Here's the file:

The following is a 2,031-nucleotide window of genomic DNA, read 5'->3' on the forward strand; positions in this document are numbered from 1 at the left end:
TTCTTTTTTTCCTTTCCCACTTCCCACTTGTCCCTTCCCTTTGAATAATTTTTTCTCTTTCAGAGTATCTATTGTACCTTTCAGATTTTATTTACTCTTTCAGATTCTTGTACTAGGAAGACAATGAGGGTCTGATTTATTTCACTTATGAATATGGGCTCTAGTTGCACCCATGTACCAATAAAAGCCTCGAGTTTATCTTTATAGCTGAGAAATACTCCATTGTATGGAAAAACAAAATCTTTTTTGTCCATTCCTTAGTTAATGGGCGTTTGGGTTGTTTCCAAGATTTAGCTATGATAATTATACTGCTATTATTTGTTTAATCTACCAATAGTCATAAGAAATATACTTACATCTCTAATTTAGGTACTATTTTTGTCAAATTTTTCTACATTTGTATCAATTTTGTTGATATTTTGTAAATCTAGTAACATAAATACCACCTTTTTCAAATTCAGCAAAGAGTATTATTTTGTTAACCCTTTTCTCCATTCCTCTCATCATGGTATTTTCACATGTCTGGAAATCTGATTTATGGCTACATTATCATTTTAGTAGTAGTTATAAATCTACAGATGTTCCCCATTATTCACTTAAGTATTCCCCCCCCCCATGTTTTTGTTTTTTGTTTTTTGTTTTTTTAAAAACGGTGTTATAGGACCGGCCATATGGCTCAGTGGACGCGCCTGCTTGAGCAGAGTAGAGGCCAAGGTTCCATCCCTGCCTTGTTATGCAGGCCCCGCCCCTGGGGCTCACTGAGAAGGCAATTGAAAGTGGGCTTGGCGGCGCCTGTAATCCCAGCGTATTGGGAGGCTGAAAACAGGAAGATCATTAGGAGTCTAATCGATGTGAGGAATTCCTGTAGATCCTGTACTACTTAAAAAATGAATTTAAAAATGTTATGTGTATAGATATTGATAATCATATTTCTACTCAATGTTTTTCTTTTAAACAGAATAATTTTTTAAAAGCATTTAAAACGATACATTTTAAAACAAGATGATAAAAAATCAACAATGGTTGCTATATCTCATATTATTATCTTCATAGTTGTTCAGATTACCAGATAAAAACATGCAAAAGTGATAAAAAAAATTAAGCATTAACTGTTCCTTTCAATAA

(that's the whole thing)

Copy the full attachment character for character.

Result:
The following is a 2,031-nucleotide window of genomic DNA, read 5'->3' on the forward strand; positions in this document are numbered from 1 at the left end:
TTCTTTTTTTCCTTTCCCACTTCCCACTTGTCCCTTCCCTTTGAATAATTTTTTCTCTTTCAGAGTATCTATTGTACCTTTCAGATTTTATTTACTCTTTCAGATTCTTGTACTAGGAAGACAATGAGGGTCTGATTTATTTCACTTATGAATATGGGCTCTAGTTGCACCCATGTACCAATAAAAGCCTCGAGTTTATCTTTATAGCTGAGAAATACTCCATTGTATGGAAAAACAAAATCTTTTTTGTCCATTCCTTAGTTAATGGGCGTTTGGGTTGTTTCCAAGATTTAGCTATGATAATTATACTGCTATTATTTGTTTAATCTACCAATAGTCATAAGAAATATACTTACATCTCTAATTTAGGTACTATTTTTGTCAAATTTTTCTACATTTGTATCAATTTTGTTGATATTTTGTAAATCTAGTAACATAAATACCACCTTTTTCAAATTCAGCAAAGAGTATTATTTTGTTAACCCTTTTCTCCATTCCTCTCATCATGGTATTTTCACATGTCTGGAAATCTGATTTATGGCTACATTATCATTTTAGTAGTAGTTATAAATCTACAGATGTTCCCCATTATTCACTTAAGTATTCCCCCCCCCCATGTTTTTGTTTTTTGTTTTTTGTTTTTTTAAAAACGGTGTTATAGGACCGGCCATATGGCTCAGTGGACGCGCCTGCTTGAGCAGAGTAGAGGCCAAGGTTCCATCCCTGCCTTGTTATGCAGGCCCCGCCCCTGGGGCTCACTGAGAAGGCAATTGAAAGTGGGCTTGGCGGCGCCTGTAATCCCAGCGTATTGGGAGGCTGAAAACAGGAAGATCATTAGGAGTCTAATCGATGTGAGGAATTCCTGTAGATCCTGTACTACTTAAAAAATGAATTTAAAAATGTTATGTGTATAGATATTGATAATCATATTTCTACTCAATGTTTTTCTTTTAAACAGAATAATTTTTTAAAAGCATTTAAAACGATACATTTTAAAACAAGATGATAAAAAATCAACAATGGTTGCTATATCTCATATTATTATCTTCATAGTTGTTCAGATTACCAGATAAAAACATGCAAAAGTGATAAAAAAAATTAAGCATTAACTGTTCCTTTCAATAA